Matt Hancock has called for British people to routinely get tested for the flu, saying covid diagnostic capacity should be kept and used for “everything” once the pandemic dies down. Speaking at the Commons health and social care committee this morning, the health and social care secretary said the nation “must hold on to” the mass diagnostic capacity it has created for coronavirus. Going further, he called for a change in culture to one of “if in doubt, you get a test”, and for a long-term expansion of diagnostics. Mr Hancock said: “Why in Britain do we think it’s acceptable to solider on when you have flu symptoms or a runny nose, and go in [to work] and make everyone ill? “If you have flu-like symptoms you should have a test for it and find out what is wrong with you and stay at home. We are peculiar outliers in soldiering on and going to work and that… culture, that should change.” Read full story (paywalled) Source: HSJ, 24 November 2020
  4. News Article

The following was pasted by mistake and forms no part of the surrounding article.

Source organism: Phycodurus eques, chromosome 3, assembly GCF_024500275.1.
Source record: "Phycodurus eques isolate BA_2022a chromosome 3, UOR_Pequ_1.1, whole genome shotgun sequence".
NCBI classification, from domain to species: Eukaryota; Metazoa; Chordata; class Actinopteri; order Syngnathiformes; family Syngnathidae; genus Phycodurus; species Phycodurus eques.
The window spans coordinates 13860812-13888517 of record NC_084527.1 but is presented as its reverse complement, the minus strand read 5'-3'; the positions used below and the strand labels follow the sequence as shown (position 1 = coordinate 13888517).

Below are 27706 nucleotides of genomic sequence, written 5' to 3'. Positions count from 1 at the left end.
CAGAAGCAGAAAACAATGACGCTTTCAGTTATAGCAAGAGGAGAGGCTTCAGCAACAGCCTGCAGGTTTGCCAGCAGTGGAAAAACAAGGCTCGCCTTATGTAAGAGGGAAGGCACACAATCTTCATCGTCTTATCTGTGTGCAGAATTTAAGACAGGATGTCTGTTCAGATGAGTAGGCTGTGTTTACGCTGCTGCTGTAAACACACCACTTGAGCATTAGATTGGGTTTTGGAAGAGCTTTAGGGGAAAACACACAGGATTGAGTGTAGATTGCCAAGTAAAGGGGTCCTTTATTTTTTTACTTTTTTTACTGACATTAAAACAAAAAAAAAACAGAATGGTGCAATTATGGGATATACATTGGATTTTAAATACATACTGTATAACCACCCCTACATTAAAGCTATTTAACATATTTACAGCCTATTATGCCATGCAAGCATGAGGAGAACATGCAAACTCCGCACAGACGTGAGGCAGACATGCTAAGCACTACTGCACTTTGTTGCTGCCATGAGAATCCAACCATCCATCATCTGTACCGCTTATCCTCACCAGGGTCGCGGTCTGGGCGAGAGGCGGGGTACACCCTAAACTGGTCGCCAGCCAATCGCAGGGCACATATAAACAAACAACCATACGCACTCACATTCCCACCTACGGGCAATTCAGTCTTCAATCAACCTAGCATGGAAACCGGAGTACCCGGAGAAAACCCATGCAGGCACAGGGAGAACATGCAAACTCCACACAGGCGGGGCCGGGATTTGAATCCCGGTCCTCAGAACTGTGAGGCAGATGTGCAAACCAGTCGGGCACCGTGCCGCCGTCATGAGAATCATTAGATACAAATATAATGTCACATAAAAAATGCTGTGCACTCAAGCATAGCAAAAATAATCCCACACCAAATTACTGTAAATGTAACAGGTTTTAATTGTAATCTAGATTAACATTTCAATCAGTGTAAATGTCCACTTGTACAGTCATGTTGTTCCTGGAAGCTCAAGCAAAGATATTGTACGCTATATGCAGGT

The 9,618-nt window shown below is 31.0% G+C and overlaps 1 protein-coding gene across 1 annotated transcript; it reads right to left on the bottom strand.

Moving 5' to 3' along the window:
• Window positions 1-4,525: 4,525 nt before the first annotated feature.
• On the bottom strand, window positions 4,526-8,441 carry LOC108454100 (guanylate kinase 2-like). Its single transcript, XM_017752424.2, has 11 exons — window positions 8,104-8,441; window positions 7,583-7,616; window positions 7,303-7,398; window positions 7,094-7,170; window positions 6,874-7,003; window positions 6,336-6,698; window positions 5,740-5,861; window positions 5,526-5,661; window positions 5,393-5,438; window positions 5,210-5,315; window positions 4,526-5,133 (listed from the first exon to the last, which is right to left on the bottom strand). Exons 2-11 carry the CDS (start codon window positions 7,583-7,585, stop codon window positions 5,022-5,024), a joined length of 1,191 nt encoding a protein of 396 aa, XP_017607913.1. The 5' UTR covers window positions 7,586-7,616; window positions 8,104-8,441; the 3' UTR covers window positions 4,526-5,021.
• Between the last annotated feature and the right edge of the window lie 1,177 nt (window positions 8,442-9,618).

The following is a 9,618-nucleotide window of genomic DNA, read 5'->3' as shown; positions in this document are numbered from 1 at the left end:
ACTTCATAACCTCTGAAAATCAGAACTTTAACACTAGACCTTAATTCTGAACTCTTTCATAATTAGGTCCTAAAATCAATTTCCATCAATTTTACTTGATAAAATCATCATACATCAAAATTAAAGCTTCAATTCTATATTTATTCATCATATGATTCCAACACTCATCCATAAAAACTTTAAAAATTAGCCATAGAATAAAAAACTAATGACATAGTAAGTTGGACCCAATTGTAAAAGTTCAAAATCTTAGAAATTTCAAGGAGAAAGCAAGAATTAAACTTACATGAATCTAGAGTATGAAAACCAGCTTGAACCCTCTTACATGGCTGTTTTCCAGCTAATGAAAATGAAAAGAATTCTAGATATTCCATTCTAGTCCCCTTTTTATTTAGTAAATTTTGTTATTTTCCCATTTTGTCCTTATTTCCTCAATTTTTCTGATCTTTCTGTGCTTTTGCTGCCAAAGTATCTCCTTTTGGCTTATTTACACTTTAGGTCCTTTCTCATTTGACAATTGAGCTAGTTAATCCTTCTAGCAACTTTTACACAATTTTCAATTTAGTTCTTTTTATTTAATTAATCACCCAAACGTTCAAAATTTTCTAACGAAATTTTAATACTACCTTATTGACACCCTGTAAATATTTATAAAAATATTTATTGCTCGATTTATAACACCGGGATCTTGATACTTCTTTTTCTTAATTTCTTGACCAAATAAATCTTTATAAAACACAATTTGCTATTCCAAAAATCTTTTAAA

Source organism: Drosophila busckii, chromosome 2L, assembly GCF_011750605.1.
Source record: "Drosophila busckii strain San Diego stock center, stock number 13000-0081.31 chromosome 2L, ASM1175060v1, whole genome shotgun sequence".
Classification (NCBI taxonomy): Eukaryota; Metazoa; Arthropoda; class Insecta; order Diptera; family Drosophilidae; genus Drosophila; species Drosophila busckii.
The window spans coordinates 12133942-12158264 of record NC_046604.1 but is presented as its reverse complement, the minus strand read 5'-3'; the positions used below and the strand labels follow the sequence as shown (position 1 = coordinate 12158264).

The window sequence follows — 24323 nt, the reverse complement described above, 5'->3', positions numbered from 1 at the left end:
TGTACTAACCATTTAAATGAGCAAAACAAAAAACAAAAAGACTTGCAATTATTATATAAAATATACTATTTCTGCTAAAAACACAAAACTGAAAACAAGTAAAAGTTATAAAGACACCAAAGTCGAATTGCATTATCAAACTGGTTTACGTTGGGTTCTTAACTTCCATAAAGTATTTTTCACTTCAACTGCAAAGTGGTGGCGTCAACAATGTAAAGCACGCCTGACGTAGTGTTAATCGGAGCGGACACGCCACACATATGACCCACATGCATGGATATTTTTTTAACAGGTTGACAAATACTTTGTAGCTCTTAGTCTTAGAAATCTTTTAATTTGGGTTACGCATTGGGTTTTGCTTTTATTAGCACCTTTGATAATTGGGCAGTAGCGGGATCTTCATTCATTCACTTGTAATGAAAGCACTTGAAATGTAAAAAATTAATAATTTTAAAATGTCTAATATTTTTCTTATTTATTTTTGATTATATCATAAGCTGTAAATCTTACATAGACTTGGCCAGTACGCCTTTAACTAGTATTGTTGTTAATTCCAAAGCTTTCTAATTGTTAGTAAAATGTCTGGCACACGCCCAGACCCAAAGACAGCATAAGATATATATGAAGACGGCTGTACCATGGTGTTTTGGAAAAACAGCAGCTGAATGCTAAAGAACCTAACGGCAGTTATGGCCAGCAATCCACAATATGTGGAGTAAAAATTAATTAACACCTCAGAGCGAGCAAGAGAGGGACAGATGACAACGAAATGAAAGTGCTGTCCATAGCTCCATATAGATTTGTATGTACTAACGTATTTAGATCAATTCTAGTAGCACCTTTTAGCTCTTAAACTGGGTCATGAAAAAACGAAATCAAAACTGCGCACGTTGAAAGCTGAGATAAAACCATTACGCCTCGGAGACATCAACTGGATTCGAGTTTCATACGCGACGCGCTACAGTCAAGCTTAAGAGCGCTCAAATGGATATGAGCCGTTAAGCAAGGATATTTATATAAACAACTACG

BBC News investigation has uncovered failures in the diagnosis of serious medical issues during private baby scans. More than 200 studios across the UK now sell ultrasound scans, with hundreds of thousands being carried out each year. But the BBC has found evidence of women not being told about serious conditions and abnormalities. The Care Quality Commission says there is good quality care in the industry but it has a "growing concern". Private baby scanning studios offer a variety of services. Some diagnose medical issues while others market themselves as providers of souvenir images or video of the ultrasound. Most sell packages providing a "reassurance scan" to expectant mums. Many women BBC News spoke to said they had positive experiences at private studios, but we have also learned of instances where women said they were failed. Charlotte, from Manchester, attended a scan in Salford with one of the biggest franchises, Window to the Womb, to record her baby's sex for a party and check its wellbeing. BBC News has learned the sonographer identified a serious abnormality that meant the baby could not survive, where part or all of its head is missing, called anencephaly. But rather than refer her immediately to hospital and provide a medical report, Charlotte was told the baby's head could not be fully seen and recommended to book an NHS anomaly scan. She was also given a gender reveal cannon and a teddy bear containing a recording of its heartbeat as a present for her daughter. "I was distraught," Charlotte said. "You've bonded with that baby." "It's like a deep cut feeling," she added. "All of it could have just been avoided, we could have processed the news all together as a family because I was with my mum and dad, I would have had the support there." Read full story Source: BBC News, 18 November 2020